Book Review: Tapestry by Hallie Burton

In Ollas, anything that stirs the emotions is forbidden by the governors—especially music. So when Tallie Tarmelin, a farm boy from a lower-tier guild, is offered a scholarship for his talent in design, he keeps his head down and follows the rules. He’s terrified of breaking one of his society’s many laws and ruining his future. But feeling lost and alone in an unfamiliar city takes its toll, and Tallie accepts sympathy from a guildless social outcast even though he knows it could destroy his reputation.


Despite the rules against casual touching and fraternizing in public, Jonis Sinter offers Tallie comfort instead of denouncing him for an excessive emotional display, and they fast become friends. Secret friends, though, because Worran, the respectable son of a governor, has asked Tallie to be his partner.


When Worran’s mother learns of Tallie’s association with an outcast, she dispatches the militia. Worran sends Tallie a warning, and Tallie flees the city and civilization with Jonis. Surviving the wilds will take every ounce of perseverance they can muster, and the rediscovery of music might be their only solace— unless they recognize the love that’s growing between them.

First of all, I adore the cover. But aside from that, here is my real review:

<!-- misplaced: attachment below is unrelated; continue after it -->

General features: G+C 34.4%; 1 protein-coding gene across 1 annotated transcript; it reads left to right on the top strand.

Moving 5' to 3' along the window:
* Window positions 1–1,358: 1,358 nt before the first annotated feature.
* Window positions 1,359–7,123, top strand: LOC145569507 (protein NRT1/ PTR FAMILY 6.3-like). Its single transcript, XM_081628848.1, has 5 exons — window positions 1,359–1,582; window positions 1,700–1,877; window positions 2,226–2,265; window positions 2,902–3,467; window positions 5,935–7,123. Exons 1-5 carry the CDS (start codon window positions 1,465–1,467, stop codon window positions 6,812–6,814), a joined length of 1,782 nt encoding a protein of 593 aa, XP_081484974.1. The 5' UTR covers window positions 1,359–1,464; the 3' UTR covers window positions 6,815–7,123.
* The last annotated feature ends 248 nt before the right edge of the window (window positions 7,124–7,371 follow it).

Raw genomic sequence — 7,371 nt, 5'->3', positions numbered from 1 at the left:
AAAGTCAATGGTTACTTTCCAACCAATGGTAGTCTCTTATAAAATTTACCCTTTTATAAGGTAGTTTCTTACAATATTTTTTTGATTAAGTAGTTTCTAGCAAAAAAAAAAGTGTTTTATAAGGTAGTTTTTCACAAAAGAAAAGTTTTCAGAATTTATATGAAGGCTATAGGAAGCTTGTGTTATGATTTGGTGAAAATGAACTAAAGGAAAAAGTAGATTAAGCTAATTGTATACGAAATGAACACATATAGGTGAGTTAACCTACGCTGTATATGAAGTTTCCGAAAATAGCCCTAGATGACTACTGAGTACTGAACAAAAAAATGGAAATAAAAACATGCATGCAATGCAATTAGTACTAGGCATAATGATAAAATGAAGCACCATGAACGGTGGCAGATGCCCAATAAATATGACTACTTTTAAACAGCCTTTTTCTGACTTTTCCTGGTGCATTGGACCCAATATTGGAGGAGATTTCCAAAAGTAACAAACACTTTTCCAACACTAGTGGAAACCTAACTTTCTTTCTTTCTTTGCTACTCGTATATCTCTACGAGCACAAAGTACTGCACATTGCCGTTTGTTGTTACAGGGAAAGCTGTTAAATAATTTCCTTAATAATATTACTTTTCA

Wow. Where do I even begin with a book like this? I’m not even sure what genre it would be categorized under. It has some elements of fantasy, but not like in major fantasy novels, as the magic is not real, just assumed. It’s epic in scope, and features a utopian society. Parts of me feel like it takes place in our future where a section of our country is partitioned off by some method and then they seem to regress in some ways. So… historical at the same time? I even felt a bit of steampunk in there at times. Overall it’s a wonderfully disorienting experience when you read something so refreshingly new.

Tallie and Jonis are wonderful characters that I loved throughout the novel. At many parts they tugged at my heart and I needed a few moments to compose myself before reading on. I wanted to rush through the story to get at the end, and yet at the same time I forced myself to slow down and enjoy it. I didn’t want it to end. I want more from Tallie and Jonis, yet it feels like their adventure is over at the end of the book, especially given the last line. Another story in that world would be great, and yet I don’t think it would be as enjoyable without Tallie and Jonis present.

What a wonderful experience this book was, and that’s just what it is. An experience. Hallie Burton fully immerses readers in the world she created where loving someone of the same gender is so completely normal that it’s not questioned in the slightest. No one objects to it. The things that are objected to, the things that are forbidden, are elements we take for granted, such as music and dancing. And affection. Can you imagine living in a world without those things? I can’t.

Book Review: Sock It To Me, Santa by Madison Parker

It might not be Christmas, but who doesn’t love a good holiday/winter story any time of the year?